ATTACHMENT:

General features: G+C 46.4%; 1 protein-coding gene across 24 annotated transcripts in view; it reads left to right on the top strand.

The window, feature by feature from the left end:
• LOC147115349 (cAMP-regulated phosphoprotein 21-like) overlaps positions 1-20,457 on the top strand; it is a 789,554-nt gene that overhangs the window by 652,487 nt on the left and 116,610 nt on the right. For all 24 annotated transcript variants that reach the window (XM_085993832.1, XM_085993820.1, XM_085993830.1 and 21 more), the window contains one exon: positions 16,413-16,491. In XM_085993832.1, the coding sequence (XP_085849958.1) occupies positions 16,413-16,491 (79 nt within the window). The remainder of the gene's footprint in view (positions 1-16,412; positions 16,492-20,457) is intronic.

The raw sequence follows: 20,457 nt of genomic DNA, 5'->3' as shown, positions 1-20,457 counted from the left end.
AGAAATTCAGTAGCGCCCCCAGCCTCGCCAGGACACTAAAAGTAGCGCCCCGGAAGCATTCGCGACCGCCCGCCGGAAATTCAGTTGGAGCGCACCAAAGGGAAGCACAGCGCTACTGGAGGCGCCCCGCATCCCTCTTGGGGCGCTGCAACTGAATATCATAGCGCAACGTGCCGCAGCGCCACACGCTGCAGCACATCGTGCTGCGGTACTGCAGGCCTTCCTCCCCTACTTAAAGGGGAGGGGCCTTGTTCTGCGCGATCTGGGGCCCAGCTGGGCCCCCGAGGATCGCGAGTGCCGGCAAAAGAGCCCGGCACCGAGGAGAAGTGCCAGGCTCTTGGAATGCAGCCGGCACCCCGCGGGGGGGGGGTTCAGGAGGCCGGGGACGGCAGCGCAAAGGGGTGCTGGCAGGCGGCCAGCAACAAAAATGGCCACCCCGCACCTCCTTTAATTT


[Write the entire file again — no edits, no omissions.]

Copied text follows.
General features: G+C 46.4%; 1 protein-coding gene across 24 annotated transcripts in view; it reads left to right on the top strand.

The window, feature by feature from the left end:
• LOC147115349 (cAMP-regulated phosphoprotein 21-like) overlaps positions 1-20,457 on the top strand; it is a 789,554-nt gene that overhangs the window by 652,487 nt on the left and 116,610 nt on the right. For all 24 annotated transcript variants that reach the window (XM_085993832.1, XM_085993820.1, XM_085993830.1 and 21 more), the window contains one exon: positions 16,413-16,491. In XM_085993832.1, the coding sequence (XP_085849958.1) occupies positions 16,413-16,491 (79 nt within the window). The remainder of the gene's footprint in view (positions 1-16,412; positions 16,492-20,457) is intronic.

The raw sequence follows: 20,457 nt of genomic DNA, 5'->3' as shown, positions 1-20,457 counted from the left end.
AGAAATTCAGTAGCGCCCCCAGCCTCGCCAGGACACTAAAAGTAGCGCCCCGGAAGCATTCGCGACCGCCCGCCGGAAATTCAGTTGGAGCGCACCAAAGGGAAGCACAGCGCTACTGGAGGCGCCCCGCATCCCTCTTGGGGCGCTGCAACTGAATATCATAGCGCAACGTGCCGCAGCGCCACACGCTGCAGCACATCGTGCTGCGGTACTGCAGGCCTTCCTCCCCTACTTAAAGGGGAGGGGCCTTGTTCTGCGCGATCTGGGGCCCAGCTGGGCCCCCGAGGATCGCGAGTGCCGGCAAAAGAGCCCGGCACCGAGGAGAAGTGCCAGGCTCTTGGAATGCAGCCGGCACCCCGCGGGGGGGGGGTTCAGGAGGCCGGGGACGGCAGCGCAAAGGGGTGCTGGCAGGCGGCCAGCAACAAAAATGGCCACCCCGCACCTCCTTTAATTT